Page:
Thus, while both of the balloons Bu and Bcv are deflated, the catheter is introduced into the birth canal of the female patient until the distal balloon Bu is located within the uterus. Distal balloon 6 is then inflated by applying a fluid, e.g., saline water, via Valve Vu inlet 16 and conduit 18. The catheter is then manipulated (e.g., withdrawn slightly if necessary) to locate the deflated proximal balloon Bcy within the vagina, and that balloon is then inflated by introducing saline water via its inlet 20 and its conduit 22. This positions the connecting portion 10 of the tube 2 in the cervical canal at the entrance to the uterus. The pharmaceutical substance is then applied via the open end 2a of tube 2, and via the outlet opening 14 in the connecting portion 10 of the tube directly to the cervical canal.
The catheter is not to be removed from its position until the onset of labour or spontaneous rupture of the membranes.
It will thus be seen that the use of the illustrated catheter enables the pharmaceutical substance, such as the above-mentioned pre-manufactured mixture of 0.5 mg PGE2 and 2.5 ml triacetin gel ("Prepidil Gel"), to be applied in a more precise manner with no leakage and with substantially no flowback out of the cervical canal to the vagina.
The illustrated catheter was used for the induction of labour in women with unriped cervix (Bishop score 4 or less), and it was found that this technique was well tolerated by the patients and easy to perform. It was also surprisingly found that the insertion, in the manner described above, of the catheter alone, i.e., without introducing the above-mentioned pharmaceutical substance, also had the effect of articifially ripening the cervix and thereby inducing labor.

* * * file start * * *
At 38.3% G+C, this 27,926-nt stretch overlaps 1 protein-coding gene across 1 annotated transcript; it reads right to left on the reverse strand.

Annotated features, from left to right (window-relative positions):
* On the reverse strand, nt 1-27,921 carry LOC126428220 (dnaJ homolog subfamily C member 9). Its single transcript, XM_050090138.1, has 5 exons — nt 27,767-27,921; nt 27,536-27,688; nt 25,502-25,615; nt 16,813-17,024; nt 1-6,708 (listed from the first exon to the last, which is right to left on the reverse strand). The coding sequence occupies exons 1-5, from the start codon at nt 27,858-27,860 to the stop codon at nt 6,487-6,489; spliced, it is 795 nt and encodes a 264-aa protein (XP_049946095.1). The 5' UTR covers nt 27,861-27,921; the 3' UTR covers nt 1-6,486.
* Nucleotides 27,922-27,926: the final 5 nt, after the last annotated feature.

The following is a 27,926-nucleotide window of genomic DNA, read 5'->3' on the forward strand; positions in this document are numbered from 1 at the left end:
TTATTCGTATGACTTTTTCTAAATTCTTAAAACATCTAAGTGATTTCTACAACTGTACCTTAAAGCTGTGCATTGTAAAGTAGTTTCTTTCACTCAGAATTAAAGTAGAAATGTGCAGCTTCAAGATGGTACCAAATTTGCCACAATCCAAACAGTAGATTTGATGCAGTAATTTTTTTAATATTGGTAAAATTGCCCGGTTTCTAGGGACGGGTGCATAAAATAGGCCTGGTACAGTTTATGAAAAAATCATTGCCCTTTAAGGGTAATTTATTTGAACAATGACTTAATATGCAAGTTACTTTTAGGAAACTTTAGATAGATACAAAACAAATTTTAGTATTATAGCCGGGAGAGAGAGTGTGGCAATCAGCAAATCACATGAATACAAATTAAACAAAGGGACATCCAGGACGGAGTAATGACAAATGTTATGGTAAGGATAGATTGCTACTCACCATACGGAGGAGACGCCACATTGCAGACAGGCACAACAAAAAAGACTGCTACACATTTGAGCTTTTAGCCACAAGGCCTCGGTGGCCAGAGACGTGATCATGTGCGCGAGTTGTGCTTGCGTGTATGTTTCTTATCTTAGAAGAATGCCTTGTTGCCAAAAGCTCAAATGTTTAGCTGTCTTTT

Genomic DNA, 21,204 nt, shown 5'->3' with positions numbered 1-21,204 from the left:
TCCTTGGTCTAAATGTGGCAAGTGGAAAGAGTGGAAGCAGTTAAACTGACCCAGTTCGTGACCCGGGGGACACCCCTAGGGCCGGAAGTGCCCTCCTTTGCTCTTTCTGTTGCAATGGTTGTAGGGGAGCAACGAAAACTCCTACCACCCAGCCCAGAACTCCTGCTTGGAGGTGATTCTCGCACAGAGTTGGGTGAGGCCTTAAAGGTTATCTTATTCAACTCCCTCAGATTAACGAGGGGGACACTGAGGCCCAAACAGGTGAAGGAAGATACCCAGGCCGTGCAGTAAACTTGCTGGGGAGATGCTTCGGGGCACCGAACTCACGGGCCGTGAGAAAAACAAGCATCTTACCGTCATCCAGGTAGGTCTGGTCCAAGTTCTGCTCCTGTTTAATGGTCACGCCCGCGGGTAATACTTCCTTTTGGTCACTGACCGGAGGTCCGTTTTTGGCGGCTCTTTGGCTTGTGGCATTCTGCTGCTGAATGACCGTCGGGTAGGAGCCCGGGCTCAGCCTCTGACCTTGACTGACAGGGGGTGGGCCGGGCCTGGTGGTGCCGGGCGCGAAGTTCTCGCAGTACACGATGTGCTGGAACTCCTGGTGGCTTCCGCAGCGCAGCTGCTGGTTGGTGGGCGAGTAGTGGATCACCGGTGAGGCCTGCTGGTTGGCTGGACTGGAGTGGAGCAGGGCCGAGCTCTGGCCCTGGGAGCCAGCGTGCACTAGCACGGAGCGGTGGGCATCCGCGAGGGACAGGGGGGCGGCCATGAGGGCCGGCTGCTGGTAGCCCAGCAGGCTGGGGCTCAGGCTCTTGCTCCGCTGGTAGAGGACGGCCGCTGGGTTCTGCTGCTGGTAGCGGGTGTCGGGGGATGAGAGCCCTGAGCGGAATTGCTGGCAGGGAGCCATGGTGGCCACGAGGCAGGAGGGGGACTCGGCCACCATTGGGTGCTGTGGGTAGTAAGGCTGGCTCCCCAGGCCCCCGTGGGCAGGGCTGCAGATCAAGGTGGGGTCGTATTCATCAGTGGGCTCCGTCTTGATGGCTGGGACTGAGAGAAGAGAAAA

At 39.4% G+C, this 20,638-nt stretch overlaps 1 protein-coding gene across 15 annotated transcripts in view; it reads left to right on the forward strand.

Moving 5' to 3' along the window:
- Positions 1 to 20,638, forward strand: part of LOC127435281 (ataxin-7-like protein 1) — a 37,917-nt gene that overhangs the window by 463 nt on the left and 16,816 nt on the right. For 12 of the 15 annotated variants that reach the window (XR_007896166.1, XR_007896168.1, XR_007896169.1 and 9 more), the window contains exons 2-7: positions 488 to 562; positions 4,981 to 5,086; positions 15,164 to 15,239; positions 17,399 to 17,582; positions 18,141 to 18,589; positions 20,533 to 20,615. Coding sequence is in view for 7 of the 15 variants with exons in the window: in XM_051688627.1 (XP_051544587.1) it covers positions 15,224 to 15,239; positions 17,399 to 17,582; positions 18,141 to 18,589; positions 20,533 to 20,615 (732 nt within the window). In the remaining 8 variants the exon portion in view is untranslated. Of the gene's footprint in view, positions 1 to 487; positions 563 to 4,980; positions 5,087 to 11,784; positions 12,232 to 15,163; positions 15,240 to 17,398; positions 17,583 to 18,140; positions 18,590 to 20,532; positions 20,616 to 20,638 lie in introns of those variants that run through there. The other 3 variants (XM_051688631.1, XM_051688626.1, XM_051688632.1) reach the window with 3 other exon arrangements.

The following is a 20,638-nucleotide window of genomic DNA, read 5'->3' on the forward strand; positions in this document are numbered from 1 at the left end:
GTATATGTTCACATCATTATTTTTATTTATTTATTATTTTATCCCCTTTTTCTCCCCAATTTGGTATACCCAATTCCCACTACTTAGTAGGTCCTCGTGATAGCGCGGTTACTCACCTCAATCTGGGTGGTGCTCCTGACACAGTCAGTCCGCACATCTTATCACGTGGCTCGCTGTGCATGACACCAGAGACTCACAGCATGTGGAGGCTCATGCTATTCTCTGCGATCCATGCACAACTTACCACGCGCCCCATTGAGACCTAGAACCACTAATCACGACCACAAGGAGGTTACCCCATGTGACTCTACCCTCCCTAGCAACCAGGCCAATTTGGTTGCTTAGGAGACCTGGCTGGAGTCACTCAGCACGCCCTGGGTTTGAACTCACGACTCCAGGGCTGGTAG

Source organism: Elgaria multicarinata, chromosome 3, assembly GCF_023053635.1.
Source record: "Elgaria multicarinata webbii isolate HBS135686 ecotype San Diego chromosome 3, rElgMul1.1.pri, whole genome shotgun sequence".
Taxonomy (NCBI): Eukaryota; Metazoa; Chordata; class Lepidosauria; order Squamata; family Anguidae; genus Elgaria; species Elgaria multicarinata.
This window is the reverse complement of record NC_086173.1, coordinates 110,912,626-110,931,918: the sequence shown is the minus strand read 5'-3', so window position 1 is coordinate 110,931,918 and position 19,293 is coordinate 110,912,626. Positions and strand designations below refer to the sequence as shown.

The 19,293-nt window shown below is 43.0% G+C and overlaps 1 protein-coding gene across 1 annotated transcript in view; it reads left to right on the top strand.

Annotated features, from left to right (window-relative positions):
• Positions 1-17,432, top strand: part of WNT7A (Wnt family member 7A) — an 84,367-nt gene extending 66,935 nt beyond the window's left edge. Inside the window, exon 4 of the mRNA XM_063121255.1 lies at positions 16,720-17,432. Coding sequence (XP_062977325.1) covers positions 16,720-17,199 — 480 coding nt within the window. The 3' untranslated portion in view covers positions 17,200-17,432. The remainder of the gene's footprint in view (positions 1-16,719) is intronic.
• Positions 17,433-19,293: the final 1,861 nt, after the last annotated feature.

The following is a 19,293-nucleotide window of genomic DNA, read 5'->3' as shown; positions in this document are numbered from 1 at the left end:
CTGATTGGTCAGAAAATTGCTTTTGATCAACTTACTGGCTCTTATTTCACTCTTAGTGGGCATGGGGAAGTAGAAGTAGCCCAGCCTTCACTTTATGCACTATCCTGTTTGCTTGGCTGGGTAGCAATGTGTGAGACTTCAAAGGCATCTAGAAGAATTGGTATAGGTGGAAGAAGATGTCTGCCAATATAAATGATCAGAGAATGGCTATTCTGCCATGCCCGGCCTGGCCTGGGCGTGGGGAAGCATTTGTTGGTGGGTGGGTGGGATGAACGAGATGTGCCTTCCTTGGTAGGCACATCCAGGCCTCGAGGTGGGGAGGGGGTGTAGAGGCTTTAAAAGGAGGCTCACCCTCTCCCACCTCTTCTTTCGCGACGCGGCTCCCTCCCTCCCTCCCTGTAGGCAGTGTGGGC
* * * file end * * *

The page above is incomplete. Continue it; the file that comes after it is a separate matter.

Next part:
As one example, the illustrated catheter may have a length of 350 mm, an inner diameter of 3.5 mm, an outer diameter of 5.9 mm, the length of the connecting portion 10 between the two balloons 6, 8, may be 20 mm, and the outlet opening 14 may be 5 mm in length and 2 mm in width.
Following are the results of clinical studies made on sixty-nine patients by using the above-described catheter placed in the cervix for twelve hours.
The clinical studies were conducted in three phases as follows:
Phase 1: A group of 22 women (13 primiparous and nine multiparous) treated in an open study by intracervical administration of Prepidil gel through the illustrated double balloon catheter.
Phase 2: Included 20 women in a double blind randomized study. Ten of the women were randomized to a treatment group and received 25 ml of Prepidil gel (including 0.5 mg PGE2) intrcervically through the catheter, while the other ten women served as a control group and were given KY jelly as a placebo, via the catheter. The medication and the placebo were prepared under code in identical vials by the hospital pharmacist.
Phase 3 of the study inCluded the insertion of the illustrated catheter to 27 women without the application of any medication, but with inflation of both balloons.
All patients of this study had an aobstetrical or medical indication for induction of labor, and an unfavorable cervix (Bishop Score of four points or less). Excluded from the study were women with uterine scar, multiple pregnancy, non-vertex presentations, placental insufficiency, reptured amniotic membranes, women with a recent failed induction attempt, those with an indication for a stat delivery (i.e. fetal distress) and those with a contraindication for PG administration such as bronchial asthma). However, women with a contraindication for PG treatment were included in Phase C of the study consisting of the use of the illustrated catheter alone.